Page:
The last couple of weeks, I’ve been reliving the few days we had Lion at home with us and his return home. Not that I would or could change anything but I think it’s normal to ask questions. Is there something I missed? Could I have done things differently? Did I do the best that I could? What if . . . Although, that’s a very dangerous question.
So, to truly understand where and how my brain has made some conclusions, it’s time to write Lion’s whole story. I’m not going to be able to tell it all in one shot. It would be too long of a post, but over the next few weeks his story will come out as well as some of the other things running through my head in relation to Tigger and Lion and life.
Lion was born with trisomy 13 also known as Patau Syndrome. Once people hear that, it seems the next question is, “Did you know?” In our case, we did not which I’m learning is rare. Most babies with trisomy 13 or 18 are diagnosed in utero. If they make it to birth, the mortality rate is very high within the first few hours or so. The more I learn the more I know what a miracle it was that we were able to take Lion home.
Now, I’m not a researcher. That’s not how I deal with things. There is still a lot I don’t know about trisomy 13 other than it’s a chromosomal disorder. Hubby on the other hand is. He would be able to give a lot more details than I can, but that’s not really important right now. At the moment I feel I need to address the question that’s usually asked. “You didn’t know?” meaning, in my opinion, how could you not know.
I had a very normal pregnancy with Lion. There was really no indication that anything was wrong. Apparently there’s a test that was offered and we turned it down. That’s supposed to happen with every pregnancy but I honestly don’t remember being offered the test.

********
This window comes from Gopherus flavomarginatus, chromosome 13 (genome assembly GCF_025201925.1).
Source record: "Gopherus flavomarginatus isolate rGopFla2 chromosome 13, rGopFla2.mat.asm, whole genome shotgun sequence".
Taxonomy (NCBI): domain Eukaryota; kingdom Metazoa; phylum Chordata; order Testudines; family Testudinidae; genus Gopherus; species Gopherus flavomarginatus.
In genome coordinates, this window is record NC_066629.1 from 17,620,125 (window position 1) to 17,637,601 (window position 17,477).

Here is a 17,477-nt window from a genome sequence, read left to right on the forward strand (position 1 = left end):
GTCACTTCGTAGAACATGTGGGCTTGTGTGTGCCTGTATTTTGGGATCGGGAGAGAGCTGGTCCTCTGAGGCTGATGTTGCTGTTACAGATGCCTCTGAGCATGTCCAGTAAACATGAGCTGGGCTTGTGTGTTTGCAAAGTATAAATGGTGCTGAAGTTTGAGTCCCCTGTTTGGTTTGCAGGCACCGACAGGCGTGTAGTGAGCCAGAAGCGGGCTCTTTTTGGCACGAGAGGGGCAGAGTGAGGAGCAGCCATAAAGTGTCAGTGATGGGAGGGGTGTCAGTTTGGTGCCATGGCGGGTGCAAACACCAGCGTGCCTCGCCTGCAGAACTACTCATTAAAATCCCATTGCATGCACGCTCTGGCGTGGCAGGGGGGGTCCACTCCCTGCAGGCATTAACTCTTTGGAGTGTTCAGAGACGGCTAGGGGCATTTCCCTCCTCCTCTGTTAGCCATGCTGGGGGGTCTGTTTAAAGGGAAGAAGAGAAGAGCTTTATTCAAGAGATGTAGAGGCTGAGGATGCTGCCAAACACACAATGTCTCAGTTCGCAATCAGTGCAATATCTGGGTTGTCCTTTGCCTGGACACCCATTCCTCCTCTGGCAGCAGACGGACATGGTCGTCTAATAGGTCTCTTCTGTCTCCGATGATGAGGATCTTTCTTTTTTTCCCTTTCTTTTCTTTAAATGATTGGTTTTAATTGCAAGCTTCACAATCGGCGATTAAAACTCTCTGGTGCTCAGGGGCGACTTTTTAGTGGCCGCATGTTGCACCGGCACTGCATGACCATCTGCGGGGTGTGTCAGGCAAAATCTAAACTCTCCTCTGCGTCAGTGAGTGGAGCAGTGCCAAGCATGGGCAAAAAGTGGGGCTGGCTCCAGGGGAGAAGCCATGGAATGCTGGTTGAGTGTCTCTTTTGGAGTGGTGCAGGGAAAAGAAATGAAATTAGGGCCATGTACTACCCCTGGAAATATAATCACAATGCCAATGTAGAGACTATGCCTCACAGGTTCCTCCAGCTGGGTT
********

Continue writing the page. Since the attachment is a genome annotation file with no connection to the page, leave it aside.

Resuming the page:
We never saw his cleft lip or palate because after we found out we were having a boy, we never saw his face again. Lion preferred to keep his face tucked away. Funny thing is, the last time we did see his face, I remember my OB saying Lion didn’t appear to be Downs (which is another form of trisomy).
The only indication that anything was amiss was the last month, Lion stopped gaining weight. The last couple of weeks, I remember him not moving as much either. It worried me, but the doctor didn’t seem overly concerned so I put it aside, only I knew it was time for him to come soon. We were then scheduled for an induction in the early part of February.
Those who have had inductions know that there is a possibility that you won’t get in at the time you’re scheduled because the hospital didn’t have room. That turned out to be our case that day. We were scheduled for 9 a.m. and didn’t get in until almost 6 p.m. The longer we waited the more anxious I became because I knew Lion needed to get here. He wasn’t moving like he had and that scared me. Thankfully, we got in that day. If we hadn’t, I would have lied. Hubby would have taken me to the hospital and I would have told them I stopped feeling the baby move.
It took awhile for things to get started, but once they did, my labor was short in comparison to Tigger (pushing hard for over two hours compared to pushing twice). That’s when all the fun and learning began.